• I didn’t know there was a film of Under the Skin! I bet it was creepy! I’ve never forgotten my sense of horror when it dawned on me, at the same time as it dawned on the character, exactly what was going on.

      • It’s a new film, with like I said Scarlett Johansson. VERY CREEPY. Worth watching I thought. Very pared down compared to the book, quite well done in that way. Did not explain anything and left it for ages before the reveal. If someone watched it without having read the book they would be scratching their heads until the last ten minutes.

        • Hmm, maybe I’ll stick with memories of the book!

      • I couldn’t bring myself to see it when it hit our cinema screens here last summer… I don’t think I even want to see it on DVD.

  7. I’m on the very long waitlist for this at the library and didn’t even know much about it. Now I finally know thanks to you and I am looking forward to it even more! Glad to hear it is so good :)

    • Don’t you hate that, the long waitlist? And part of the trouble with this one is that it’s long so a normal reader will probably keep it for the full loan period. (My library doesn’t let us renew books if there are reserves waiting). Does you library tell you how many there are ahead of you?

      • There are 93 people in front of me. I could buy a copy but if I did it would just sit on my TBR shelf for who knows how long. At least when my turn comes around at the library I know I will read it right away since I only get it for 3 weeks!

        • 93! But yes, I know what you mean, my TBR shelf is full of must-have, can’t-wait-to-read books that have been there too long.
          Oh well, I don’t have too many other vices.

  8. I was not at all as taken with ‘The Book of Strange New Things’ as you were or as I was with ‘Crimson Petal and the White’ or ‘Under the Skin’. Perhaps it was because of its science fiction leanings.

    • I must admit that the very early chapter about how Peter travelled there didn’t interest,. but fortunately Faber didn’t linger on that and he also didn’t indulge my pet hate, techno-toys and gadgets.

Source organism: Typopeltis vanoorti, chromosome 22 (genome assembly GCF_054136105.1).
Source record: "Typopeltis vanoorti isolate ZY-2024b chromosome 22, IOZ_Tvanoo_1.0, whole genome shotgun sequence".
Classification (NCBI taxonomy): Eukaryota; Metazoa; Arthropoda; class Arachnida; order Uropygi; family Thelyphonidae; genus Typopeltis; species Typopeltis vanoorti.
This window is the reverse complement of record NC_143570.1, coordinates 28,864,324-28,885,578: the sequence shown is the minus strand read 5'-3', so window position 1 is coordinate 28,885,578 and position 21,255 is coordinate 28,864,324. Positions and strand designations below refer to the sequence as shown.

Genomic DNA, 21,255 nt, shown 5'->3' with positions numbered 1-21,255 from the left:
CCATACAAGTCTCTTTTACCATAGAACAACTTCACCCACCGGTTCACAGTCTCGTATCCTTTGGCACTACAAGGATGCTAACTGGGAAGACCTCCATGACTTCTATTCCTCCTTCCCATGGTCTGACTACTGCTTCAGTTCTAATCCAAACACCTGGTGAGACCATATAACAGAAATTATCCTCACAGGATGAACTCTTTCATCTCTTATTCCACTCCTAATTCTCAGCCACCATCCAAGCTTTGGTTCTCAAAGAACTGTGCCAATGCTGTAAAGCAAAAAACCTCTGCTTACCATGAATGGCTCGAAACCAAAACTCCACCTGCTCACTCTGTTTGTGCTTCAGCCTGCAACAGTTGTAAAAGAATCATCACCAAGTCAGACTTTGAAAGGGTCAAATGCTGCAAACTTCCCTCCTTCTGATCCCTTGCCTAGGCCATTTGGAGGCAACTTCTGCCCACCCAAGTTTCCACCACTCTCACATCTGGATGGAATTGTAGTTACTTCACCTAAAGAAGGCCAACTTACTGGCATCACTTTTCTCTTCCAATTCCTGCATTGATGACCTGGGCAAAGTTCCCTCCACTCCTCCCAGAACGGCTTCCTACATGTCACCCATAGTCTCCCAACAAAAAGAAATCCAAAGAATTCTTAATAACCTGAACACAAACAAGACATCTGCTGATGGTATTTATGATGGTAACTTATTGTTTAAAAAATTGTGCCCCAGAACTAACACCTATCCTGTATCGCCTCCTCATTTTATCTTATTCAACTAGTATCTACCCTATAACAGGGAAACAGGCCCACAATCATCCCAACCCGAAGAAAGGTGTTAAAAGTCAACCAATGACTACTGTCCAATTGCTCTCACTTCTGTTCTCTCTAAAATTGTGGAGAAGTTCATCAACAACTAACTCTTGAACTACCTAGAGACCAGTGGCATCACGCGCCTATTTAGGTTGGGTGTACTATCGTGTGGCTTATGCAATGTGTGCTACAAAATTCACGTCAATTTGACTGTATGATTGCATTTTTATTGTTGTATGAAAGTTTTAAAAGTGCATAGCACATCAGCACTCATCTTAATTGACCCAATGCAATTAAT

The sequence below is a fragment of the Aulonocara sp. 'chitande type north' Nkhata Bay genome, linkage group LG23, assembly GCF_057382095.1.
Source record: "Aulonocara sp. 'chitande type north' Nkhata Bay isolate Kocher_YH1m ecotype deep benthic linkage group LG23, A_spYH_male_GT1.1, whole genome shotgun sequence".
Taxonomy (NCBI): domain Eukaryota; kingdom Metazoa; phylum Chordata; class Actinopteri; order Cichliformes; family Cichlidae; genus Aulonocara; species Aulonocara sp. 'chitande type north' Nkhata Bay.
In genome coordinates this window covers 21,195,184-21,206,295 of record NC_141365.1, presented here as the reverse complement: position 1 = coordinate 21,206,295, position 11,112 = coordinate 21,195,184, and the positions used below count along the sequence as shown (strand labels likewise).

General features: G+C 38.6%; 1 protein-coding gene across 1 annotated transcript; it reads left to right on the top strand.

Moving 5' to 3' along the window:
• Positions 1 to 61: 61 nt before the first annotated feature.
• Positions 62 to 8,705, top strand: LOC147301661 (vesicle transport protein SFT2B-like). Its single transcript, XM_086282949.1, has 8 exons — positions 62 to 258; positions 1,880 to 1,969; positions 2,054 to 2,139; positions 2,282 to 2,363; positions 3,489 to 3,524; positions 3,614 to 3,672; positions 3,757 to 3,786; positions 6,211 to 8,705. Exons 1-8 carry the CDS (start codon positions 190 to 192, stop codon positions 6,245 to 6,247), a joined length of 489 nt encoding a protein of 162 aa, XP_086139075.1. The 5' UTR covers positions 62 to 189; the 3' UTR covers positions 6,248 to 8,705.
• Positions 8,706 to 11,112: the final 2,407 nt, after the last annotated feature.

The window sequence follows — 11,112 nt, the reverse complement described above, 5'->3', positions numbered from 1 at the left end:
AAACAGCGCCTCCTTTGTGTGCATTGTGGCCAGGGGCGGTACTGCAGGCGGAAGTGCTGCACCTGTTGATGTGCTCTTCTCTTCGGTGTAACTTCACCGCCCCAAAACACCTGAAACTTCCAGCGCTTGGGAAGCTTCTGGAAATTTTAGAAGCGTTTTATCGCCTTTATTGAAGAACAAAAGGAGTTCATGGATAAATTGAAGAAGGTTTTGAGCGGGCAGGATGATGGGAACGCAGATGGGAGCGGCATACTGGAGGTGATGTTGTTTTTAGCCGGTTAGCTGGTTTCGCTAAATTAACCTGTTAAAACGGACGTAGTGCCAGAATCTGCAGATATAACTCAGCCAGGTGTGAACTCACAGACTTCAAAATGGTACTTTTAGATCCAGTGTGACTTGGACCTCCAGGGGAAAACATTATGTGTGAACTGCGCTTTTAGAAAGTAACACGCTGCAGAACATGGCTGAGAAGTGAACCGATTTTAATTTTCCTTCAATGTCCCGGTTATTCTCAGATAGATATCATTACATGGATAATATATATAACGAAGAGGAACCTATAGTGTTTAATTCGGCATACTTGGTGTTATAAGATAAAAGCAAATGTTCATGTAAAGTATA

• Agree with you, Anakatony. I also read The Fire Myth while I was reading The Book of Strange New Things and thought it tighter and more outrageous. It is about the discovery of a fifth book of The New Testament, the Book of Malthus, and is very funny. I have The Crimson Petal and the White because I love a good Victorian thriller, but the arch framing if the story is hard to get past.

      • Sorry I’ve taken so long to get to this comment, it’s taken me a while to fathom WordPress’s new notifications system for comments.
        I like the sound of The Fire Myth:)

        • WordPress has “improved” its system, ha ha…

          • I think it’s designed for people who carry their phones around all day and can stop whatever they are doing all day just to read notifications as they ping onto their phones and reply. But for ordinary mortals like me, who have a *life* checking notifications is an on again/off again situation, and when I was at work I could only do it when I got home. Some days there might be dozens of comments to attend to!
            Also, with a book blog, old posts still get frequent visitors and they can comment months after I’ve written the review. Clearly the boffins at WP have not thought of this!

            • Yes, it does seem to be all about phones. We dinosaurs still using desktops are on the way out….

              • *chuckle* I shall start signing myself out as LoTech Lisa a.k.a. Deskosaurus

                • Just waiting for the meteor to hit.

  9. Hi Lisa – I’m sure that it’s one of those books which would repay in-depth reflection and discussion. It would be nice to hear what a book group makes of it. I suspect that over the years its reputation will grow. I am pleased you enjoyed it but for myself I made what you might call more of a surface reading.

  10. Thanks Lisa… you’ve talked me into it! Plus because it’s so pretty I might lash and get the hardcover :-)